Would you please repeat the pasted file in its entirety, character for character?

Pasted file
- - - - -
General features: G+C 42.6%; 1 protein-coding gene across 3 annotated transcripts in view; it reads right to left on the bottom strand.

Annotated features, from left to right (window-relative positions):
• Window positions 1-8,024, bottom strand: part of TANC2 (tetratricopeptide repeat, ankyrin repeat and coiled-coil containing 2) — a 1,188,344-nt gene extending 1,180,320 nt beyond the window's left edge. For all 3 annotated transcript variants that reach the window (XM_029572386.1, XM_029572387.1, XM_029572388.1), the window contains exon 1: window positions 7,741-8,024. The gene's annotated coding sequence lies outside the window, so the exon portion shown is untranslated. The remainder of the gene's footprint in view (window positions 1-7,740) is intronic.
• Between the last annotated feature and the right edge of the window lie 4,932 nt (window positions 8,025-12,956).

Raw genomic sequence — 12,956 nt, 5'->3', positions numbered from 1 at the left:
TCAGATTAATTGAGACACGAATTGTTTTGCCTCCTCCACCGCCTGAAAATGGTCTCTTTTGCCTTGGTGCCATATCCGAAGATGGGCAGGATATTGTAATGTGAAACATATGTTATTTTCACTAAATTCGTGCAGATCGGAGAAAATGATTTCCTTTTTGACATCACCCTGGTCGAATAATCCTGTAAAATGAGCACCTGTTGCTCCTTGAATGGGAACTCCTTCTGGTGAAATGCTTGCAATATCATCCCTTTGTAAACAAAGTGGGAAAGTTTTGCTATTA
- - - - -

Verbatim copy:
General features: G+C 42.6%; 1 protein-coding gene across 3 annotated transcripts in view; it reads right to left on the bottom strand.

Annotated features, from left to right (window-relative positions):
• Window positions 1-8,024, bottom strand: part of TANC2 (tetratricopeptide repeat, ankyrin repeat and coiled-coil containing 2) — a 1,188,344-nt gene extending 1,180,320 nt beyond the window's left edge. For all 3 annotated transcript variants that reach the window (XM_029572386.1, XM_029572387.1, XM_029572388.1), the window contains exon 1: window positions 7,741-8,024. The gene's annotated coding sequence lies outside the window, so the exon portion shown is untranslated. The remainder of the gene's footprint in view (window positions 1-7,740) is intronic.
• Between the last annotated feature and the right edge of the window lie 4,932 nt (window positions 8,025-12,956).

Raw genomic sequence — 12,956 nt, 5'->3', positions numbered from 1 at the left:
TCAGATTAATTGAGACACGAATTGTTTTGCCTCCTCCACCGCCTGAAAATGGTCTCTTTTGCCTTGGTGCCATATCCGAAGATGGGCAGGATATTGTAATGTGAAACATATGTTATTTTCACTAAATTCGTGCAGATCGGAGAAAATGATTTCCTTTTTGACATCACCCTGGTCGAATAATCCTGTAAAATGAGCACCTGTTGCTCCTTGAATGGGAACTCCTTCTGGTGAAATGCTTGCAATATCATCCCTTTGTAAACAAAGTGGGAAAGTTTTGCTATTA